1. Problem description
1.1. Problem analysis
The level of damage that may occur at RMS is difficult to determine. There is no single definition for a particular damage level and several damage parameters are developed. For each of these damage parameters the values are often determined for three levels of damage: initial damage, intermediate damage and failure.
Designers use these values to come to design example breakwaters. The values however are based on standard straight forward cases. Does the design become a bit more complex then the applicability of these values becomes uncertain. Partly for this reason, before breakwaters are executed in reality the design is tested on small scale in a research facility. This verification of the design makes sure that unforeseen processes doesn’t play a role.
1.1.1. Damage parameters
Damage to rubble mound structures (RMS) can be expressed by some (dimensionless) parameters. The most widely used parameters are Nd, Nod and S value . The Nd value is the amount of damage as a percentage of all armour rock; Nod is the number of stones eroded per Dn50 wide strip of breakwater and the S value is the relation between the eroded 2D vertical area divided by the Dn50 squared [CIRA et al., 2007].
Beside those parameters several other parameters are developed . One parameter regards the eroded depth (E), another to the thickness of the amour layer left over (C) and the last one depends on the length of the erosion area (L). These parameters are all made dimensionless by dividing by Dn50, which is the mean nominal rock diameter of the armour layer. Figure 1‑1 explains the other factors.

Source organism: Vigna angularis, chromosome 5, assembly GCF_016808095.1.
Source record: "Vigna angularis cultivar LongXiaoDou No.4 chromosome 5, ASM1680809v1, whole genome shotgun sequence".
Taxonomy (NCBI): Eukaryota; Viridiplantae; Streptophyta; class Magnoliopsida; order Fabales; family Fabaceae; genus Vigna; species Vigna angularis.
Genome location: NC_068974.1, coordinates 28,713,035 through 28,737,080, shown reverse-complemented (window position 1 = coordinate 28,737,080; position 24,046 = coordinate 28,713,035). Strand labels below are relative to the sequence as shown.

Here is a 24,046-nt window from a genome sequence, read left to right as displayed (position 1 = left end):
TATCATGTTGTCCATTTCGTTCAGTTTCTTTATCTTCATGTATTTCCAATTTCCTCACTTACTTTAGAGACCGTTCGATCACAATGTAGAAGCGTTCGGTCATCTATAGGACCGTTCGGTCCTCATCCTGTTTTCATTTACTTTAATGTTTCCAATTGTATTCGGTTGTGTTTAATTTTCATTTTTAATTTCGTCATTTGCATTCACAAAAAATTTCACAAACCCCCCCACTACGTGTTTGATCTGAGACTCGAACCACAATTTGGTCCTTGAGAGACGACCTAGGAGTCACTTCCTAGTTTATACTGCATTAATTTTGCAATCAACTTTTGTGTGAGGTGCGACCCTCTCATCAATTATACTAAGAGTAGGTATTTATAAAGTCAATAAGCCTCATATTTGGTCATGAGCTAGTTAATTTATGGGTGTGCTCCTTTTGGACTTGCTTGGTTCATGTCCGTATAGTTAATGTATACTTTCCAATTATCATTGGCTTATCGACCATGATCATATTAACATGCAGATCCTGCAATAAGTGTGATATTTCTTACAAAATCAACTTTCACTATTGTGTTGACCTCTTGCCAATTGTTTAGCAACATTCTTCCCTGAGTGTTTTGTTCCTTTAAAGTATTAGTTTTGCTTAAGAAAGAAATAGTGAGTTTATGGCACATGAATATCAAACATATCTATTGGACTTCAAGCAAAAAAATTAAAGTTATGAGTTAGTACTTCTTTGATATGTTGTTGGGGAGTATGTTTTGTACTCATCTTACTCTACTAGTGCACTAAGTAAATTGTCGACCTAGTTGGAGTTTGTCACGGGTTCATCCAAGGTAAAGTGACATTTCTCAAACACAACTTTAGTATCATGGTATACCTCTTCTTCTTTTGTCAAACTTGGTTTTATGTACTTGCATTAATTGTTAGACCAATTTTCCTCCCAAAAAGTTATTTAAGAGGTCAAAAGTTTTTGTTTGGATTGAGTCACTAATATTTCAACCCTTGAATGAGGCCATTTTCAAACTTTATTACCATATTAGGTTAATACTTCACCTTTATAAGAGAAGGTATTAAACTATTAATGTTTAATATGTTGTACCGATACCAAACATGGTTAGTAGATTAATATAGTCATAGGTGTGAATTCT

Figure 1‑1: Graphical overview of different damage parameters [Melby and Kobayashi, 1998]
For assessing the damage in flume experiments the average measured profile is taken into account. In this way, the average value for the damage parameter can be determined. To examine the variability of this mean value, which is caused mainly by the irregularity placement of the stones, each measured profile is compared with the mean profile. In the experiments and damage analysis done by Melby and Kobayashi, 1998 it shows that the value of each damage parameter is between the mean value plus three times the standard deviation and the mean minus three times the standard deviation of the particular parameter.
The most widely used and accepted damage parameter is the S value introduced by Broderick, 1983 and popularized by Van der Meer, 1988. However, this parameter (and many more) is based on cross-sectional profiles. Looking to tests all over the world, which had the purpose to determine damage parameters, the tested structure had a constant cross section. How this parameter and the other parameters will withstand in a 3D structure is still part of research.
1.1.2. Damage measurement techniques
To determine these damage parameters a survey of the slope profile is required. The so-called in-survey before a test and an out-survey after the test. When comparing these surveys with each other the damage parameters can be examined and determined.